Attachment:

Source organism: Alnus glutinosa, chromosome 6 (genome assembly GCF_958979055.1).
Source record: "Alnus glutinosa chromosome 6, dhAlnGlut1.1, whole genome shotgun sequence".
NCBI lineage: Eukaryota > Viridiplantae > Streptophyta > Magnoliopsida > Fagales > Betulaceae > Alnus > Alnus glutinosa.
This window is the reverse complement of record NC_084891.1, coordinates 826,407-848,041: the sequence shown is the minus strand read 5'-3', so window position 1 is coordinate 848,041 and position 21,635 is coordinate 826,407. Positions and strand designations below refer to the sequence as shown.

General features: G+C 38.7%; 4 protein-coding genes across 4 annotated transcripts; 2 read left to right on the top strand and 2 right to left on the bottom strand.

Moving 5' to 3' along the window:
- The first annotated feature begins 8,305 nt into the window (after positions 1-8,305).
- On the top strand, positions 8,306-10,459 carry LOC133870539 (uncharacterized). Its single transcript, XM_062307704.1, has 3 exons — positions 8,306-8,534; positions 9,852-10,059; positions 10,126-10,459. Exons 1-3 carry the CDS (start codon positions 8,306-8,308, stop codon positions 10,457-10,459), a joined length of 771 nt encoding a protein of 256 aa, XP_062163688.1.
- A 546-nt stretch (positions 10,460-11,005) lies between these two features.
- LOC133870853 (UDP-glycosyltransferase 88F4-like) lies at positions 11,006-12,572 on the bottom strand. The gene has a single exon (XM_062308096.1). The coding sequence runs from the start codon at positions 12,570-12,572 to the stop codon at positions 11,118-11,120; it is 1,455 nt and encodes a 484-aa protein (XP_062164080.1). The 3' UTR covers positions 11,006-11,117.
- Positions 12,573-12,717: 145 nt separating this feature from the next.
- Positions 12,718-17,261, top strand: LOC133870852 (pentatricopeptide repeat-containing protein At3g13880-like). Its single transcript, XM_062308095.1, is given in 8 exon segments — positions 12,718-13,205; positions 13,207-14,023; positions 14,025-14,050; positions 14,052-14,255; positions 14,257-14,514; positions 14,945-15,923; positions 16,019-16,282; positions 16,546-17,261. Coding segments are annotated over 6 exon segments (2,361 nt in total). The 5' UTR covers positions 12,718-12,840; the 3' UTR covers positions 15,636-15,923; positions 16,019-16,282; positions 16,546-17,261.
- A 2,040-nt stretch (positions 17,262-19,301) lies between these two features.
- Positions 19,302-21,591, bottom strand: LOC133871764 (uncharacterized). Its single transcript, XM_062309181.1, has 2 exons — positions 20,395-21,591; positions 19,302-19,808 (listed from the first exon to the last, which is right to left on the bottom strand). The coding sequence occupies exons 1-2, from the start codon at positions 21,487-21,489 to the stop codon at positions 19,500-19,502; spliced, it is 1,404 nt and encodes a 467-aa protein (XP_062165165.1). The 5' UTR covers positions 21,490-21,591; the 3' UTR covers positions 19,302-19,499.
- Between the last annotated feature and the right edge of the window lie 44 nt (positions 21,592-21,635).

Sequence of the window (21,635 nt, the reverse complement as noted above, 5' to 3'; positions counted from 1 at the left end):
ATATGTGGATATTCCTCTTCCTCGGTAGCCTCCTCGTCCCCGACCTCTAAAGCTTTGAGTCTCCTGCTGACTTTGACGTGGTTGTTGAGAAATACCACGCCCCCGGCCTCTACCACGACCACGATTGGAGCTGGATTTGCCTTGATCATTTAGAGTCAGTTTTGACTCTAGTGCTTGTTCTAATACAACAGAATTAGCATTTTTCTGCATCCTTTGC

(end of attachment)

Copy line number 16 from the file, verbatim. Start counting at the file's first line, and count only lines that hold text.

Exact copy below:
Sequence of the window (21,635 nt, the reverse complement as noted above, 5' to 3'; positions counted from 1 at the left end):